Sunday, October 24, 2010

The New Machiavelli

A little spot of moonlighting over at Liberal Democrat Voice where I have penned a review of Jonathan Powell's The New Machiavelli. It's creating some interesting discussion.

Wednesday, October 20, 2010

Spot the Difference

Browne Review of Higher Education, p. 14 (12th October 2010):
Higher education matters. It helps to create the knowledge, skills and values that underpin a civilised society. ... [It] helps to produce economic growth, which in turn contributes to national prosperity.

Master Osborne's Comprehensive Spending Review, p. 51 (20th October 2010):
[There will be] major reform of the higher education sector to shift a greater proportion of funding from the taxpayer to the individuals who benefit...

And who, pray, benefits? The economy, the nation, civilised society -- the taxpayer, then, according to the Review of Higher Education welcomed by the government only last week. But then, a week is a long time...

Thursday, October 14, 2010

Labour's on your side, if you're rich

So, Labour have decided they are against taxing the rich -- sorry, 'middle income families'.

Miliband Junior's performance in his first Prime Minister Questions can at least reassure those who were worried that New Labour might have fallen off its perch and gone to meet its maker. Lord Mandelson can sleep soundly in his satin pjs.

Now, let's accept that there is a flaw in Master Osborne's plan to remove child benefit from higher earners. As has been pointed out ad infinitum (immo, ad nauseam), a household where two earn, say, £40k a year will continue to receive the weekly sum, while a household where one is getting an income over the higher tax threshold will not get it. This is certainly an anomaly: it would obviously be far better for the benefit to be withdrawn from both these examples. The reform does not go far enough but at least it is a start.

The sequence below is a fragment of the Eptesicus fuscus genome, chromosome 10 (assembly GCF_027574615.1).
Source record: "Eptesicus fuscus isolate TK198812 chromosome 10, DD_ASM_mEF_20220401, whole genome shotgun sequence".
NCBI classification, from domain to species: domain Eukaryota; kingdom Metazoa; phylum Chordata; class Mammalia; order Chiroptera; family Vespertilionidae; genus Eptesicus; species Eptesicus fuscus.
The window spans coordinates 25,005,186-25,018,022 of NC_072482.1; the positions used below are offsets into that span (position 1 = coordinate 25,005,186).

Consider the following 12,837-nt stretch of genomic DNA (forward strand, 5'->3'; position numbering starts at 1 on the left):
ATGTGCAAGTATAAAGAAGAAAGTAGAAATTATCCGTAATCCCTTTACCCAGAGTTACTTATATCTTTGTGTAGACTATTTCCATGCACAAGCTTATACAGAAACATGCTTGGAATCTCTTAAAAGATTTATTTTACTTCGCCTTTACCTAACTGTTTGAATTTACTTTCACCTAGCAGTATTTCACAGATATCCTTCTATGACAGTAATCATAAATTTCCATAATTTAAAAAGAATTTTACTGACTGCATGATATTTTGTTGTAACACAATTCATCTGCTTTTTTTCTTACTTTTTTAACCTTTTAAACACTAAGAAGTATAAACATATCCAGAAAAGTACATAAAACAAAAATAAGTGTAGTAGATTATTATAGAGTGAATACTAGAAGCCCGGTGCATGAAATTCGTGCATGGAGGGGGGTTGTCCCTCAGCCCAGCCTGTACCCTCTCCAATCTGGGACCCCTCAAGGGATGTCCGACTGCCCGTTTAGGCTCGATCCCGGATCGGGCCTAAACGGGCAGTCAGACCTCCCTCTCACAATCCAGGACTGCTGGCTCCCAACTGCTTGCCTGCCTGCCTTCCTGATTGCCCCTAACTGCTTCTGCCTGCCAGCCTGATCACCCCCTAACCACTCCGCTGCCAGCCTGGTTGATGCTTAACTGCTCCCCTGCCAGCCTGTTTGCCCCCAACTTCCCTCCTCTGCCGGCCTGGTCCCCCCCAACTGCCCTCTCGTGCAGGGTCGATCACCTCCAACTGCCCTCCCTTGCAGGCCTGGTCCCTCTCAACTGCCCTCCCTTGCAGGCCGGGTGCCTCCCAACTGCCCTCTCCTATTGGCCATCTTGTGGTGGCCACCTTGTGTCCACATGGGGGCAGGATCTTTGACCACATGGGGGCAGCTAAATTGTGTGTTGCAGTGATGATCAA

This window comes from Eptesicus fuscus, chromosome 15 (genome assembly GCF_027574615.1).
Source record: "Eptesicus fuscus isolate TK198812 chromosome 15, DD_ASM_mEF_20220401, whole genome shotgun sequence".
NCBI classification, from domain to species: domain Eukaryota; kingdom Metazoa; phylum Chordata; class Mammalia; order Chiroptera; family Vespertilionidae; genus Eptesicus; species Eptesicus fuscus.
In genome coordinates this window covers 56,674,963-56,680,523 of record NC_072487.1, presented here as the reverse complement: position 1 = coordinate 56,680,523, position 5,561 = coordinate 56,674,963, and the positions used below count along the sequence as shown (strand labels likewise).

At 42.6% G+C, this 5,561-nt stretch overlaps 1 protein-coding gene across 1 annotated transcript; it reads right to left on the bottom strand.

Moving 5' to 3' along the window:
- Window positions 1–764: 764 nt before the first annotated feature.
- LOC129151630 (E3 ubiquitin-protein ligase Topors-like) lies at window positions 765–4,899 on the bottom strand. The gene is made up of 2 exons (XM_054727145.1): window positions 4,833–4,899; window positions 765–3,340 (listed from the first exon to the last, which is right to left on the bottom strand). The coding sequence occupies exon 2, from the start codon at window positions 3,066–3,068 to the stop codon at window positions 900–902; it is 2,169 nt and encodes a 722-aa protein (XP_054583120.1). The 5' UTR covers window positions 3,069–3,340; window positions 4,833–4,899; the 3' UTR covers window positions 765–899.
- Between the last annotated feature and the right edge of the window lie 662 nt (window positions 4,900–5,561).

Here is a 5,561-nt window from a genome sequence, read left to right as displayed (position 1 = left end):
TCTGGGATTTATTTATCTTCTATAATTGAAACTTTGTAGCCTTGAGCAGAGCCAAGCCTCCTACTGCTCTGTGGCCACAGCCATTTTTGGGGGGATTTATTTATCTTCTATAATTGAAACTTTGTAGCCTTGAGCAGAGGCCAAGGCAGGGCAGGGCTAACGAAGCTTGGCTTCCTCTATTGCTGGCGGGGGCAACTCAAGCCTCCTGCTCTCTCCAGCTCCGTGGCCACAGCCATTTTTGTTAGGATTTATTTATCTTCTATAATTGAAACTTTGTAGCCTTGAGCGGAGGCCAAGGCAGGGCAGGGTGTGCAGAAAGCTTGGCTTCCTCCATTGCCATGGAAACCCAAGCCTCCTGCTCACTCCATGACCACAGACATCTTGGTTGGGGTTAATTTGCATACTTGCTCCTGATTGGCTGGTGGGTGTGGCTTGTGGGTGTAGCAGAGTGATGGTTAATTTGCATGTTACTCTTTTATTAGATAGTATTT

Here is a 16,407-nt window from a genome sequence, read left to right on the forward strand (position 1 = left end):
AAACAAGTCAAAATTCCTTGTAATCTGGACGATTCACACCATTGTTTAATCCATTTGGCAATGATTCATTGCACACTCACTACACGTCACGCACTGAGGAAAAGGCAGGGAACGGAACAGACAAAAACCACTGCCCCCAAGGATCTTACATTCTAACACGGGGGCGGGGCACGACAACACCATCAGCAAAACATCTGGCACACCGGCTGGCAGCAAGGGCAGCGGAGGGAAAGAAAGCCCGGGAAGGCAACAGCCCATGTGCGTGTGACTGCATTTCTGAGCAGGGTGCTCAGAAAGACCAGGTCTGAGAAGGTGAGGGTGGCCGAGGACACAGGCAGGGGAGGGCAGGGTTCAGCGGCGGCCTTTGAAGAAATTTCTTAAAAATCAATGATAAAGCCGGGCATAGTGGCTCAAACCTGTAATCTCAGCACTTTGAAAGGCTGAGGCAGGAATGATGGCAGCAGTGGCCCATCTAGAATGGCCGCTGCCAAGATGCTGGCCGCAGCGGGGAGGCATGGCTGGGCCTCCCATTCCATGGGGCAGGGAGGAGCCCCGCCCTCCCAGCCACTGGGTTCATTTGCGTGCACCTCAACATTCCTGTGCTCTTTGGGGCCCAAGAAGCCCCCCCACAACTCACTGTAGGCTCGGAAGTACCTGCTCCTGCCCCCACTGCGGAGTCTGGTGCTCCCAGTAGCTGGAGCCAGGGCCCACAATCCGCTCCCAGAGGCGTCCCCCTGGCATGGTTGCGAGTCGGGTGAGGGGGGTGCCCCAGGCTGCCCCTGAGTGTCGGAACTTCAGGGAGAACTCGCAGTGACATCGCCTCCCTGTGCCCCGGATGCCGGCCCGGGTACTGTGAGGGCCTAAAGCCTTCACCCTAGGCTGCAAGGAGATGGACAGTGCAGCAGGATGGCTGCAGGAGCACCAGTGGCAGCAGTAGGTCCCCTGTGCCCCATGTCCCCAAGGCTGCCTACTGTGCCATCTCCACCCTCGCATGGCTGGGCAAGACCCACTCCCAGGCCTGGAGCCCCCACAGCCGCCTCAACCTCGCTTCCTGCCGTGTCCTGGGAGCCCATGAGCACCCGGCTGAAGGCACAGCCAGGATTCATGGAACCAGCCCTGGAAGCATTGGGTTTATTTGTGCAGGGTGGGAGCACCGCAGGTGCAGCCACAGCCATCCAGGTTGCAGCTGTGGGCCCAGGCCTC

It used to be the Tories who insisted that state benefits should not be means tested, as that would penalise, they said, the better off. But, if we are going to protect the welfare state, which was damaged so much under Thatcher and Blair, resources do need to be targeted. And it can surely not be said that a high-earning family is at the sharp end of need, can it?

Clearly, Labour would now disagree. But the logic of their position is more insidious than a spat over child benefit. Young Mr Miliband describes those on the higher rate of income tax as 'middle income families'. If that is the case, then they should surely not be paying the higher rate -- the logic would be to raise the threshold to take those on 'middle incomes' out of the higher bracket. Is the new leader of New Labour really going to call for tax cuts for those who, on any reasonable measure, are rich?

But what is most disappointing is that the opposition has followed the media in concentrating on the minor issue. The more significant and the more worrying of Osborne's announcements was the cap on welfare benefits per 'family'. This begs so many questions, and they're the ones that need to be asked.

On that first performance, Miliband: non satis.

Saturday, October 09, 2010

Better than a Graduate Tax

Mr Cable has announced that he has considered and is not in favour of a 'pure' graduate tax. There's nothing pure about penalising people for having gone into higher education. Even student loans, if they could be organised well, would be better than sending out the message that someone should be charged for life for having taken the opportunity of the education society has to offer.

There is, indeed, a better solution than graduate tax. And it is obvious. The average income of graduates is higher than the national average income. So, a truly progressive income tax system would introduce a rate intermediate between our standard and higher at the point, or just above, where that graduate average is. Yes, it would catch everybody who earns that income, not just graduates and that's precisely how it should be: a civilised society can't argue that it is a virtue not be educated. It's about time Britain realised that what society needs is not a graduate tax but a graduated tax.